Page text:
Bampton Millennium Green Trust
Registered Charity 1079682
In 1998 Bampton Town Council purchased a piece of overgrown woodland adjacent to Bampton Primary School at the end of School Close, with the object of creating a multipurpose amenity site. Lottery money was obtained for the transformation of this site into a Millennium Green.
Work finally began on the site in March 2000. This included the building of footpaths around the site, and a bridge over the stream. Although contractors were employed, volunteers carried out much of the work, particularly the clearance of shrubby growth and brambles.
Once the infrastructure was in place, a group of local primary school children
helped to plant native woodland plants, such as bluebells, primroses and foxgloves
under the remaining trees.
2015: Annual Report for AGM on 17th July 2015 - read it here.
A Bampton town councillor, Jean Pope, and two volunteers spent a fine afternoon clearing the stream between the gate to the Millennium Green and the Pump House.
A great deal of rubbish was removed and at two points, where the water course had almost been filled to the top with rubbish, wood and stones, the digger drivers Mark and Neil, of Roadform of Newton Abbott, who were working on the School Close site came to the rescue.
With great skill and in very little time the stream was uncovered and the bank made good. With a little more work cutting back brambles and removing dead wood and large stones the stream ran free again.
The snowdrop planting day in March this year was very successful and included tidying up the site.
The Millennium Green was established as a public amenity in the year 2000; it united three distinct areas of land - a woodland site with small quarry and limekiln, a small existing orchard and a field, Lower Luke's.
The 1.8 hectare site is a Public Open Space and a Wildlife Site, sadly rather neglected and consequently subjected to vandalism in recent years.
Funding has become available to carry out some essential safety work and other improvements; a working group has been established and a management plan has been agreed.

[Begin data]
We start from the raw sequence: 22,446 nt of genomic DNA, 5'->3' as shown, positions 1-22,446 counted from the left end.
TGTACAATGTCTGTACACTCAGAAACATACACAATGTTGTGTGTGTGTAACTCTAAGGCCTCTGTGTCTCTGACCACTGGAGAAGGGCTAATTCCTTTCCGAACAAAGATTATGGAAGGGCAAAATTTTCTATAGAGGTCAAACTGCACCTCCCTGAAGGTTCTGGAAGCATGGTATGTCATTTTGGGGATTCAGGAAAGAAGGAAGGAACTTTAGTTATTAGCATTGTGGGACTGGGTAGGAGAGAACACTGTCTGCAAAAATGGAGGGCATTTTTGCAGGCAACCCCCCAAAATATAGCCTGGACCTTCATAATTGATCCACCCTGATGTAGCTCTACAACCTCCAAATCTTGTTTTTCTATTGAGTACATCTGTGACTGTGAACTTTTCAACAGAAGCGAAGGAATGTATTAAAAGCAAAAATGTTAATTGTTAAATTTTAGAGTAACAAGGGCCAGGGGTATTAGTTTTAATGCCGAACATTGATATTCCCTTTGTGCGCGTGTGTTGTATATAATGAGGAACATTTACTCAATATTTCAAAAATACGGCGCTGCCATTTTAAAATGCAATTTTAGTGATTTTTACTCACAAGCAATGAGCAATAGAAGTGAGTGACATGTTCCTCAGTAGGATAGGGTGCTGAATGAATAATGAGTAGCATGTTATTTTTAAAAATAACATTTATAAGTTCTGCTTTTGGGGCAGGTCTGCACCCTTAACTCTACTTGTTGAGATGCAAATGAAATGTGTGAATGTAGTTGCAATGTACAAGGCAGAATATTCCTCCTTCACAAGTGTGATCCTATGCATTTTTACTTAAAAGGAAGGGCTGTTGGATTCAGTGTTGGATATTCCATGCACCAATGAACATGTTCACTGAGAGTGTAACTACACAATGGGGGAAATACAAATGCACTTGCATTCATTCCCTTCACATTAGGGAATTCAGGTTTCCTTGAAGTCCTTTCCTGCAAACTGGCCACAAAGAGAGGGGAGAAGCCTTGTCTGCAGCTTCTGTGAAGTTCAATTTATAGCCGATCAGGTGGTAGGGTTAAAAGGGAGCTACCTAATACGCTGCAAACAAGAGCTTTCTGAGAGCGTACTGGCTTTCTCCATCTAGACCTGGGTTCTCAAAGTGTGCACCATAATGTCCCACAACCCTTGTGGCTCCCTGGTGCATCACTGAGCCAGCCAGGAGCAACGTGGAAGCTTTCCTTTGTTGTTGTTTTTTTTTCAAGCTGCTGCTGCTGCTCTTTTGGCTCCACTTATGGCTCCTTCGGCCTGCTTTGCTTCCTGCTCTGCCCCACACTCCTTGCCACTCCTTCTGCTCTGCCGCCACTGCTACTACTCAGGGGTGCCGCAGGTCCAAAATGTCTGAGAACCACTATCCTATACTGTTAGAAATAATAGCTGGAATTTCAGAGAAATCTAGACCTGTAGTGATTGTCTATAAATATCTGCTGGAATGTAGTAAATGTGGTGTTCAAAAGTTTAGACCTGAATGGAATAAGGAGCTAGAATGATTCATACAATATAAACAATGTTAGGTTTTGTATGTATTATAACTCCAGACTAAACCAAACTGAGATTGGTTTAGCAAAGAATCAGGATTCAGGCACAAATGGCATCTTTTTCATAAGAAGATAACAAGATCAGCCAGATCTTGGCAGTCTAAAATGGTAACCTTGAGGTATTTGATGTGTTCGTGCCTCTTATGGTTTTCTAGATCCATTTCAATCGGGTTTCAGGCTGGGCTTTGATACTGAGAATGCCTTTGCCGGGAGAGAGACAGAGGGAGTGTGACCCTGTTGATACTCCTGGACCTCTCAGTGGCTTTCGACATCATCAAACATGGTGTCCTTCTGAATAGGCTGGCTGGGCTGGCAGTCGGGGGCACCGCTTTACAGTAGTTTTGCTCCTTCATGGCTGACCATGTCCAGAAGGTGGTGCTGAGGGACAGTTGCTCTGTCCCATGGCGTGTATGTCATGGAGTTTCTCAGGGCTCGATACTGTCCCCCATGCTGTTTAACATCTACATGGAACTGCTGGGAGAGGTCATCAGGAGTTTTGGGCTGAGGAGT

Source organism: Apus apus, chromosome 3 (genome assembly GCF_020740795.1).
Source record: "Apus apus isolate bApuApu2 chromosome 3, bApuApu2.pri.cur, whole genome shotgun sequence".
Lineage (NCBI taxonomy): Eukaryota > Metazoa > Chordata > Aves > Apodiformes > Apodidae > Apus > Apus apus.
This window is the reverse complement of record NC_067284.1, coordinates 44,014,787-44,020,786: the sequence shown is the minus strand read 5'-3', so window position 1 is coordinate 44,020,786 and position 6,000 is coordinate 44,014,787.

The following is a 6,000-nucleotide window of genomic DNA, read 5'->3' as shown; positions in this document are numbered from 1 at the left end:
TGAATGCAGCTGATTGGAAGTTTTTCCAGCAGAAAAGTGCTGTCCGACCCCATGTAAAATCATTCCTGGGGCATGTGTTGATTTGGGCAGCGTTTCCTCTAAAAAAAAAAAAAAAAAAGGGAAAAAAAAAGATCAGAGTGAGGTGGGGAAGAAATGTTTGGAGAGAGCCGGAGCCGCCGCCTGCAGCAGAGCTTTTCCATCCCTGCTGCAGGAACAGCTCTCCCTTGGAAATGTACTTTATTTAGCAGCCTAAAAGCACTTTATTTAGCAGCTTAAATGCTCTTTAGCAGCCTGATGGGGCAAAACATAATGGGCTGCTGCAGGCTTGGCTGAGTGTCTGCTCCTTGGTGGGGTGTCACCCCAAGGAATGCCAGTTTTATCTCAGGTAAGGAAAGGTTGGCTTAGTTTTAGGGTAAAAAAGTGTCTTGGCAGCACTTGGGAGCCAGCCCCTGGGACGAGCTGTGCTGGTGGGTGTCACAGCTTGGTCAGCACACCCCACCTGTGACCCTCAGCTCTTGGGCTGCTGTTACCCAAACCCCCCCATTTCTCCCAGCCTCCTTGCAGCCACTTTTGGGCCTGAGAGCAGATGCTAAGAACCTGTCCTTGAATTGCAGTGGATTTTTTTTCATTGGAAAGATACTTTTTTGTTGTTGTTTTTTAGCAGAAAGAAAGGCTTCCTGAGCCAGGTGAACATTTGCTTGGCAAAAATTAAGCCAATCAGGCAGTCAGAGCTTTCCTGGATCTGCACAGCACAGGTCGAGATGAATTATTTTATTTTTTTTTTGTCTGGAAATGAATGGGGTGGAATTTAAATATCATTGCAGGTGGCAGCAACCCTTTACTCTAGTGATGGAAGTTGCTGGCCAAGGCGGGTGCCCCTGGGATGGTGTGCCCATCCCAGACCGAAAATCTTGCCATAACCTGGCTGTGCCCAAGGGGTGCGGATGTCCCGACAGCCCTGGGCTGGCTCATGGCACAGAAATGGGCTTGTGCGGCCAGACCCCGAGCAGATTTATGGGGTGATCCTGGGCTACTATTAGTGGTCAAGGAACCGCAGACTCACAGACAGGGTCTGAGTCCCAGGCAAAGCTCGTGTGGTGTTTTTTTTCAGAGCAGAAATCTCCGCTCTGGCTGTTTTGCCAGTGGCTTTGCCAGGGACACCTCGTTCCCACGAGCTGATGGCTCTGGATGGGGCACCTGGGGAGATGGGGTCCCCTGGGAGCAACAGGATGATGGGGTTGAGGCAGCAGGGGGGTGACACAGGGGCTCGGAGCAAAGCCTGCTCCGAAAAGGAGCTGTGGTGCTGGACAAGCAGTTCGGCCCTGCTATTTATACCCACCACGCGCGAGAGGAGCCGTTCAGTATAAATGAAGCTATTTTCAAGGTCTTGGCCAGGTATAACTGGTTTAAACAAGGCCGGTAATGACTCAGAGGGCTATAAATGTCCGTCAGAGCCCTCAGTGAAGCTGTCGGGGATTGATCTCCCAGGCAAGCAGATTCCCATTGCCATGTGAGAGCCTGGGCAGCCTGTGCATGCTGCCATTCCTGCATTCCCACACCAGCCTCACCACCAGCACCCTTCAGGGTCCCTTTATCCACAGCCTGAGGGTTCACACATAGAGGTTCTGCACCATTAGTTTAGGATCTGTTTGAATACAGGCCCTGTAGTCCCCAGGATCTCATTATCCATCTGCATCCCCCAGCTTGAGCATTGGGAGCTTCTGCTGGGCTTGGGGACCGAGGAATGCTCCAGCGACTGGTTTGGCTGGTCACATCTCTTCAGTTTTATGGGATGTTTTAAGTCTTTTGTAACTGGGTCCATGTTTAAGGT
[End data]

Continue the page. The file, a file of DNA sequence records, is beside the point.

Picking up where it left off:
It is anticipated that a number of working parties, on dates to be announced, will give local people the opportunity to lend a hand with the aim of providing a family-friendly environment for all to enjoy.
The New Orchard - New Year 2001
A clearing in the centre of the woodland will be left as a flowering field. This has been improved following the laying of the overhead power cables underground. Work was delayed here because of a family of badgers in the area! The official opening took place on midsummer’s day, 2000. Many residents came and partook of cream teas, and listened to live music while exploring the woodland.
More than 30 trees were planted early in the new year 2001 in Lower Luke's Field - pupils from Bampton School and Pre-School helped with the planting - here Peter and Matthew help to plant the Bampton Cubs tree, but we would like to stress that it was not a requirement to eat worms (however delicious)!
Historical records show that Bampton once had fine orchards, but very few trees have survived to this day - this millennium project to plant a new orchard is therefore very special to the people of Bampton.
A steep hillside to the east of the wood has now been planted with local Devon varieties of orchard fruits, mainly apples, both desert and cider, and also cherries, walnut, medlar*, and pears as well.
Local groups and residents have sponsored all these trees. Shown here are just a few of the people who came to help with the planting. And it wasn't just a case of leaning on the spade all afternoon! Millennium green is next to Bampton School, and it is hoped that local children will continue to be involved in monitoring the trees, and enjoying the wild plants and animals.
Adjacent to the Millennium Green is the ancient lime kiln and its associated building - many such kilns used to be in this area of limestone quarries, and this one is being worked on in order to preserve this part of Bampton's history. We plan to give more details of the restoration here in the near future.
The last of the 40 trees were planted on a fine afternoon in mid-February 2001.
You might be forgiven, looking at these pictures, for believing that the ladies did nearly all the work!
Note that Joan, on the left, has kept a careful eye on the list of varieties, and the location where each was planted.
The photographs also show the correct gear to be worn for these tree-planting occasions.
Much work still remains to be done, but this is an interesting and accessible place to come for everyone. The progress of the trees will be followed with enthusiasm - and of course this progress will be reported here on the web site.
* A 'medlar' is a small tree, related to the apple.
A complete list of all the varieties of trees planted and their sponsors is available.
database is being set up concerning native plants which grow in every area of
the country by the National History Museum. It is still under construction,
and operates from the postcode of the area concerned. Bampton (EX16) has now been added - see here.